Monday, April 2, 2007

Mentors - part 1

After my master's degree classes at Ohio University, I finished my degree by completing an internship at Disney's Wide World of Sports in Mega Events department (yes, that actually was the name of the department). DWWS actually just celebrated its 10th anniversary. I started there just two months after they opened. What a learning experience!

The biggest factor in my learning experience was the mentor I was assigned. I can't express enough how important it is to find a good mentor. My mentor (JC) was assigned at random and I was extremely lucky. If the person you're working for isn't a good mentor, find one.

Some of the things to look for in your mentor:

1) Someone who wants to be a mentor.

One of the funniest stories I've heard about mentors, and saddest really, came from my intern class at DWWS. One of the other managers assigned as a mentor asked JC how often she talked to "her intern." JC didn't quite understand the question and asked, "You mean how many times during the day?" The other manager's response, "You mean you talk to your intern every day?" That person still works at DWWS. Subsequent interns assigned to him asked to be moved to other departments and assigned other mentors. Find someone who's not being a mentor simply because they were assigned to by the intern manager.

From day one, JC was great. She let me attend EVERY meeting with her. Simply being in the room for the planning meetings and hearing the conversations at an upper management level allowed me to absorb so much. I was like a sponge. After meetings, we would talk about what happened in the meeting, why a decision was made, and then she would answer any questions I had about the meeting. It was the biggest factor in my learning so much so fast. The people in the room had decades of experience working in sports, and I got to learn from every one of them.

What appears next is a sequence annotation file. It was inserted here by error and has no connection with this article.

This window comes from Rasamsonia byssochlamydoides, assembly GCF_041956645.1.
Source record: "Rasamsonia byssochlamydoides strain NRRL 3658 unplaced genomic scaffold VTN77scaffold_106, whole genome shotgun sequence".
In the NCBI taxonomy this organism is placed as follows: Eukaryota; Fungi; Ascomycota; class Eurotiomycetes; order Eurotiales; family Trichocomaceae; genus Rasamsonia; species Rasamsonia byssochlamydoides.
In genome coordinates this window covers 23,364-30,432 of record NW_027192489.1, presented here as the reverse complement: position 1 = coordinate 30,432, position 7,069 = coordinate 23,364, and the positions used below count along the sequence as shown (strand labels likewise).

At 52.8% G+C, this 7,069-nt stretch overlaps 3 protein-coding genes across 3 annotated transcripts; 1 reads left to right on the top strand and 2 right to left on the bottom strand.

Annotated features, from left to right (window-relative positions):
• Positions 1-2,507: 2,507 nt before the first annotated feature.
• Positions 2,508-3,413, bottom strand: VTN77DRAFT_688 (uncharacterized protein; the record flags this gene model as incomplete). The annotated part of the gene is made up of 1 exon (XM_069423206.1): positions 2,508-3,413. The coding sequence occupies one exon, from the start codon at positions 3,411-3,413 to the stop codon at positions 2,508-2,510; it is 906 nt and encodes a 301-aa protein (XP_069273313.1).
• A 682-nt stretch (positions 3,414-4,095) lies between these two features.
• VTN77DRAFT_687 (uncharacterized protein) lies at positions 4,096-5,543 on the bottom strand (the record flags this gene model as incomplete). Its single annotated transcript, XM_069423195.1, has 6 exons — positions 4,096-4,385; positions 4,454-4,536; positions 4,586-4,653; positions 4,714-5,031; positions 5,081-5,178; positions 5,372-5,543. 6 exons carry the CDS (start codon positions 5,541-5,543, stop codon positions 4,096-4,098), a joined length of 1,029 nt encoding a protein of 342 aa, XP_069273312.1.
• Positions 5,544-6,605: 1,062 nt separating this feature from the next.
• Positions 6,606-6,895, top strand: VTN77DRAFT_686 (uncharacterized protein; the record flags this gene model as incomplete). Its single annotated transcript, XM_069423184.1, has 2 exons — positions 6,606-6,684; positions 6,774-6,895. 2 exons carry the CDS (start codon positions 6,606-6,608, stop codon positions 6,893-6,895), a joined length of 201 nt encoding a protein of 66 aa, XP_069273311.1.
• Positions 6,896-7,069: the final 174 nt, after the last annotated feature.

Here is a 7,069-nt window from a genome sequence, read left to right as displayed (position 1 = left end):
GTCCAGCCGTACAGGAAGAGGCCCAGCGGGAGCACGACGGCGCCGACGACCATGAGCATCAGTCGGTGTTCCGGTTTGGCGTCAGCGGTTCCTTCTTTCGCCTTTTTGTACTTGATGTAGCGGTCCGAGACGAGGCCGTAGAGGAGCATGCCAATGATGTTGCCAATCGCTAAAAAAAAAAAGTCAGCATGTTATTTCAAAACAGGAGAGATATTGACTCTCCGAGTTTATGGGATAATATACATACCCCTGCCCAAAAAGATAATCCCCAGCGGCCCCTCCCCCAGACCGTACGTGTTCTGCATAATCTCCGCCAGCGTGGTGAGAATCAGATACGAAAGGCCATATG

2) Someone who will let you be involved and give you assignments to help you grow (if you work for your mentor).

On the second day of my internship, JC said, "You're going to be the event manager for the Inner City Games." I'll never forget my response. I was scared to death and shocked. I told her, "I've never managed an event before!" Her response was great. She told me, "Don't worry. I won't let you fail. I'll guide you through the planning, but you're going to do the actual planning and manage it."

Too often, I've seen managers who won't let interns or young employees take the lead on projects. The key is that your mentor actually allow you to do the work. Your responsibility is to provide regular updates, ask questions, and get feedback. A good mentor should also allow you to make your own decisions and mistakes, yet not allow you to make any decisions or mistakes that will jeopardize the project.

3) Someone who likes to teach

Mentors should be people who like to teach and pass on information. They should sit down with you and review projects, review best practices, share examples based on their experiences, etc. Good mentors want to pass on their knowledge.

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